What to Say to In-Laws (and Other Well-Meaning People) About Gifts This Year

Almost every single parent I've talked to feels overwhelmed about the amount of stuff in their home. Even people who actively clear out items say that stuff just seems to creep back in and fill up their home.  You have more control over what you choose to bring into your home, so today we're planning a strategy for the influx of items from friends, relatives, and grandparents given as gifts.  

Don't get me wrong, gifts for children are lovely.  But add up all the little items and suddenly finding space for everything become a big deal.  Does your two year old really need a 3rd train set?  And then, there's the gifts that you would never in a million years pick for your child to play with, but now you feel obligated to keep it around.  

I'm going to give you an out right now. Just because someone gives you something doesn't mean you (or your children) have to keep it forever. There are ongoing costs associated with owning stuff. We trade stuff for other valuable commodities: our space, our time, our money, our focus, our energy. Sometimes it's worth the trade, and sometimes it's not.  

When someone gives you a gift, they give you their time, energy, and thoughtfulness along with the actual item.  The gift is in the thought, not the item.   You can be just as grateful and appreciative of a gift without holding a space in your home for it.  

So, how you gently tell Uncle Bill that you don't want your four year old playing with an ipod? Or ask Granddad to skip the toys this year?  I've got a short script for all your well-meaning gift givers this year, but to make it most effective, you'll need to do these three steps first.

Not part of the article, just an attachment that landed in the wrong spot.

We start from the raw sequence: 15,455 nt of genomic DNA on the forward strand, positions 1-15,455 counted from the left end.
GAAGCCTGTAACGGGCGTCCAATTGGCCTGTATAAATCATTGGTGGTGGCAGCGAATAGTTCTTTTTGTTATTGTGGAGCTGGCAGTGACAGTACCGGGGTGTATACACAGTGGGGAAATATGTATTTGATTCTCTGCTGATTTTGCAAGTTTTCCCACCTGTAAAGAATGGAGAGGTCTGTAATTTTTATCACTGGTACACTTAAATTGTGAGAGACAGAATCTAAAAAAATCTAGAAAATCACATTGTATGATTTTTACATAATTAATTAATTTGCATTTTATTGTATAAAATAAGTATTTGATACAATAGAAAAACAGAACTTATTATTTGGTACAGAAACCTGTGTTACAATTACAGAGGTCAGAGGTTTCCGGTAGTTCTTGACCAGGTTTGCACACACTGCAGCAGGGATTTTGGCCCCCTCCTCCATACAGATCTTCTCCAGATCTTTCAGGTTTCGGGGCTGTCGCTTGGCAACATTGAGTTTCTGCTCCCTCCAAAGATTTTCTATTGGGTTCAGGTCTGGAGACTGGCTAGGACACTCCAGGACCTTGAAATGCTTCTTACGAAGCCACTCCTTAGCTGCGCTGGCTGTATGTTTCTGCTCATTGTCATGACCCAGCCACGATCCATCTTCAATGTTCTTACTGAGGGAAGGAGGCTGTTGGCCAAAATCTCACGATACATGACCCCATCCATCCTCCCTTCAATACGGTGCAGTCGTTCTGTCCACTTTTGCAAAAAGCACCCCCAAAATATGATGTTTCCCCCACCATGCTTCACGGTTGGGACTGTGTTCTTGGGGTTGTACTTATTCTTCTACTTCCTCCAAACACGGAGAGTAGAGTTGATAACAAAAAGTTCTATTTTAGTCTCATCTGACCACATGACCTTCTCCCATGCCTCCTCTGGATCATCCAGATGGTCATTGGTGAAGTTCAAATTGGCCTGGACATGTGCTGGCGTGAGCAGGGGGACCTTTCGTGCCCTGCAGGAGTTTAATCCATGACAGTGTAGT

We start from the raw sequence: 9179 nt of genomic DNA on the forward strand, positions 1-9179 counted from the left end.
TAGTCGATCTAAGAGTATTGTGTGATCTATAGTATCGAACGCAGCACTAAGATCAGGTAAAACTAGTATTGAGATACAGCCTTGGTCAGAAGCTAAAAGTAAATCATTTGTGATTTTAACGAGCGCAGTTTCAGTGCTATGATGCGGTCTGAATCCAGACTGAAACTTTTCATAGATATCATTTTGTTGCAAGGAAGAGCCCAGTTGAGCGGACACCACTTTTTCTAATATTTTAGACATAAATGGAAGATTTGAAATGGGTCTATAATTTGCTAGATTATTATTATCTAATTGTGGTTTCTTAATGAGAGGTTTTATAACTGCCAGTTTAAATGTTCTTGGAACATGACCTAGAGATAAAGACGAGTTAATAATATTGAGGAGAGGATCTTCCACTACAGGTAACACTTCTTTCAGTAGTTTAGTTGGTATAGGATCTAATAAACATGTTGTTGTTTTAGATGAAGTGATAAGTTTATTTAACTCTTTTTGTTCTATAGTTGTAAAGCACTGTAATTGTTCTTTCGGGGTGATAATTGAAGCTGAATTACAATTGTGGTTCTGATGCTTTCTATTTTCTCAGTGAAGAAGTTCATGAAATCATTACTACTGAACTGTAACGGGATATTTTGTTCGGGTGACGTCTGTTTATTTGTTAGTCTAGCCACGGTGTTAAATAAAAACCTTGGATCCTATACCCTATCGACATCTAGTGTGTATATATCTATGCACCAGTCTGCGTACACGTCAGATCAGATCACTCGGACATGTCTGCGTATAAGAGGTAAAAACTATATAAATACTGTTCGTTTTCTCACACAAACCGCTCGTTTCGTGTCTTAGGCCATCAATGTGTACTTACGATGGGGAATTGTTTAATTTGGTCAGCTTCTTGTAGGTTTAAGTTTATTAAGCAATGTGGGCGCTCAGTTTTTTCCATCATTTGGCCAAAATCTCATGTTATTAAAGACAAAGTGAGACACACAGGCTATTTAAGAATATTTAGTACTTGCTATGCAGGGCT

1. Get clear on what kind of things you want in your home, and those you don't. You can read my guidelines for choosing toys here. Consider how many similar toys you have, the material they are made from, and what your children might really need for their development.  Got some ideas? Great. On to step two.

 

2. Pull all those non-wanted items out of your home. Donate any items in good shape to people who can use them.  I find this step is faster and easier without children around, but older children may appreciate being involved.  Ask if you aren't sure. If you find yourself torn, you can always box items up and put them out of sight.  Anything that remained boxed up for months is probably safe to get rid of.  

3. Brainstorm a list of alternative gifts or items that fit your list from step one.  Gifts that offer time, thoughts, and attention, or special experiences are great. 

Think of how someone could purchase any material items that you're looking for. How would they know what you like/want?   I personally keep several Amazon wishlists to refer people too.  

Once you've completed these three steps, you are ready to practice what to say to Grandma. Here's the general script:

Hey (mom, dad, aunt Eliza), We're trying something different this year for the holidays. It's really important to our family that we have ______ (qualities from question one) ____in our home because ___________. We'd love your help with this project. Should you want to get us a gift, we'd love anything from ___(our list of alternative gifts)___, or you can check __(our children's specific wish lists)__ here.

I'd love to hear how this worked for you (or not). Share your story with us over on our Facebook group for parents! 

 

Leanne Gray, M.Ed is the owner of The Prepared Environment, which supports families in creating an ideal environment for their children at home. She has over fifteen years experience working with children in both public, private, and Montessori schools, and is AMI primary trained. She particularly loves to hear from you!  You can always contact her for personalized support and answers to your questions. 

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